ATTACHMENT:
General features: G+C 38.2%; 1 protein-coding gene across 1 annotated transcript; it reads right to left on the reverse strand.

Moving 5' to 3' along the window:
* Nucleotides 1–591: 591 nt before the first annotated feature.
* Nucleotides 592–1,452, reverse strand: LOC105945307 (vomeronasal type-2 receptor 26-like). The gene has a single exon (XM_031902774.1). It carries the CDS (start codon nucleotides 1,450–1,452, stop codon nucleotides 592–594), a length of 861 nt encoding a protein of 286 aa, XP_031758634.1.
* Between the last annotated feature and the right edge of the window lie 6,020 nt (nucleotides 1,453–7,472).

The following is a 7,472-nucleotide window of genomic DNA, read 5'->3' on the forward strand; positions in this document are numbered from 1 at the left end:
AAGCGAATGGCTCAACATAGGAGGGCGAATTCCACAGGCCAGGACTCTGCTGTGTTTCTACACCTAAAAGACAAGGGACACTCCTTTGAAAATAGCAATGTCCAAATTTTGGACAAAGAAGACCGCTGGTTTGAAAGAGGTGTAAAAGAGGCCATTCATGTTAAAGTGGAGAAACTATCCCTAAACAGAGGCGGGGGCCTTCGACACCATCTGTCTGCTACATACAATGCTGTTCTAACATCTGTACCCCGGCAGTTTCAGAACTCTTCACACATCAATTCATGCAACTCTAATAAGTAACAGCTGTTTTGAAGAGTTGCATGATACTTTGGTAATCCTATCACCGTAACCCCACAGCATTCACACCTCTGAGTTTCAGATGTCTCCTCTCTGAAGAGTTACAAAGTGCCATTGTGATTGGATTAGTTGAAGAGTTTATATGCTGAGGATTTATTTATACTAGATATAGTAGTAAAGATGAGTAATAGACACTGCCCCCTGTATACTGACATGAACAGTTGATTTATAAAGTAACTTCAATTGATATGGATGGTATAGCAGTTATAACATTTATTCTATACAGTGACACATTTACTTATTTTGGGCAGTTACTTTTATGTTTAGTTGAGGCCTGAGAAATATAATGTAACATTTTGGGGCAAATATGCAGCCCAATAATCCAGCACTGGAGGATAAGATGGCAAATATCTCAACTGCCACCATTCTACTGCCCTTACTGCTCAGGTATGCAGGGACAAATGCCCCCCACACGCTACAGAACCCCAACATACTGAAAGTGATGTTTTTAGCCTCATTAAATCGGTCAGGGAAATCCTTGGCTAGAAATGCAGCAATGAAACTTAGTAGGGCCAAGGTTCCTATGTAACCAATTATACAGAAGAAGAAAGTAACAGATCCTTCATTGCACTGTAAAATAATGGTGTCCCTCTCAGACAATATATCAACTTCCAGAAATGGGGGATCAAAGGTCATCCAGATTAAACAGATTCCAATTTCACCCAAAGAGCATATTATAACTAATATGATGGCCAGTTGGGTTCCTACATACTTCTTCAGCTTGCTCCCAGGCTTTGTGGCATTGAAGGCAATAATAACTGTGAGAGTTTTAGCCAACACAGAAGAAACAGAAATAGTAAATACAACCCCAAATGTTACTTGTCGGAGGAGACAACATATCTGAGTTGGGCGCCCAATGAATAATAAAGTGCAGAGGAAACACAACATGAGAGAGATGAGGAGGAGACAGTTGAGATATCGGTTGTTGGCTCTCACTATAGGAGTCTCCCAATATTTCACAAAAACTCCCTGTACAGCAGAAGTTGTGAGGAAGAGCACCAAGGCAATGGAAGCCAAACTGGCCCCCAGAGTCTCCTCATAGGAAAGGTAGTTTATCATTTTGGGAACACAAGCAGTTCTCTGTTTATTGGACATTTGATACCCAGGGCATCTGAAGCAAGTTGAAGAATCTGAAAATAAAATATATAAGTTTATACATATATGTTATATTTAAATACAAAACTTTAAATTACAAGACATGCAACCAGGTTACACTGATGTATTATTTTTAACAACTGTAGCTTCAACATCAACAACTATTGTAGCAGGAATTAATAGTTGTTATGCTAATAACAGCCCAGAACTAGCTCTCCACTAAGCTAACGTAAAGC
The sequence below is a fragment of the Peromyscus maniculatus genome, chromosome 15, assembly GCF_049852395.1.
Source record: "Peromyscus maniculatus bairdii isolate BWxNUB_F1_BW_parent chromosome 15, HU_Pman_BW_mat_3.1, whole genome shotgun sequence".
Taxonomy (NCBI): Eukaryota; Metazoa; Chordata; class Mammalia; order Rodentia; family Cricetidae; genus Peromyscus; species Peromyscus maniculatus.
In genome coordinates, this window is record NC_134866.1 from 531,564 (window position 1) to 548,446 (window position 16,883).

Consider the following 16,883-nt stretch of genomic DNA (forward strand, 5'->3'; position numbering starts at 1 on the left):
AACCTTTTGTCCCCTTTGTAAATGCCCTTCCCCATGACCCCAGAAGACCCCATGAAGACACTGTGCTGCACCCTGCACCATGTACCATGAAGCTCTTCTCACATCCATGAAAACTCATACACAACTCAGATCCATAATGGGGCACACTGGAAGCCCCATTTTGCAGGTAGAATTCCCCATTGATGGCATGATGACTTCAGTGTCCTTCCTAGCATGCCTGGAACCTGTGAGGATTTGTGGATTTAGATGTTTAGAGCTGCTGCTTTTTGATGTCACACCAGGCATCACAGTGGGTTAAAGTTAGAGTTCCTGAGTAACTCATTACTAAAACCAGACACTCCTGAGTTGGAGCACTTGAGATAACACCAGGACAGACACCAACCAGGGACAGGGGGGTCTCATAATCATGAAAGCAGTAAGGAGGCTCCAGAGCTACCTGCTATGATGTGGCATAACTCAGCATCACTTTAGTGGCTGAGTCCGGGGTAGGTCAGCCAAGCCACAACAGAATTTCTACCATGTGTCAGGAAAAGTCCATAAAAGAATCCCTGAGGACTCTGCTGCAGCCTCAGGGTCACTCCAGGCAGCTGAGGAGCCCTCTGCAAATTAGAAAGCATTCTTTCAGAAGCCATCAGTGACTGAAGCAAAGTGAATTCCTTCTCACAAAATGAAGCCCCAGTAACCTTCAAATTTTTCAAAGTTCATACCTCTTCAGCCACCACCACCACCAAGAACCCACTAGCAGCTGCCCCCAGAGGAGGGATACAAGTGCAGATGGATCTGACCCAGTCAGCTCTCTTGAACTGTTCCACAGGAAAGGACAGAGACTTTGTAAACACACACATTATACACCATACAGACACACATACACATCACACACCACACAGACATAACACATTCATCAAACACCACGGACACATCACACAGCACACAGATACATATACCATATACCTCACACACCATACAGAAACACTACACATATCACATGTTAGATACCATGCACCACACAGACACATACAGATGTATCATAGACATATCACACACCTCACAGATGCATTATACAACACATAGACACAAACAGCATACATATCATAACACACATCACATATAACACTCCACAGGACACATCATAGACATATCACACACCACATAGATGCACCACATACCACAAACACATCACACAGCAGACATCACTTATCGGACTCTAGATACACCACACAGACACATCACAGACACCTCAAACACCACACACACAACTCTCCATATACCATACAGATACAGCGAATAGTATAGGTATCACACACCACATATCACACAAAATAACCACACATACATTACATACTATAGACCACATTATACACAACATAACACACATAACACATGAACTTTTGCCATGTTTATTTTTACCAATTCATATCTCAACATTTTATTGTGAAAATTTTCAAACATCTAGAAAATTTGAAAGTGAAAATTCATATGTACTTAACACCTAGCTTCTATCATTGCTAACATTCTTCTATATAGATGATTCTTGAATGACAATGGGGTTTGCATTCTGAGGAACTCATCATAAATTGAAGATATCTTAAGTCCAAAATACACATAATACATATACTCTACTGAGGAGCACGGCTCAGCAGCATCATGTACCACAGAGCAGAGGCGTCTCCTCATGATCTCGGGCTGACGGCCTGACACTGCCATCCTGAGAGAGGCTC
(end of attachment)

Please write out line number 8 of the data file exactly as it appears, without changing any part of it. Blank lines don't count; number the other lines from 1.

The sequence below is a fragment of the Peromyscus maniculatus genome, chromosome 15, assembly GCF_049852395.1.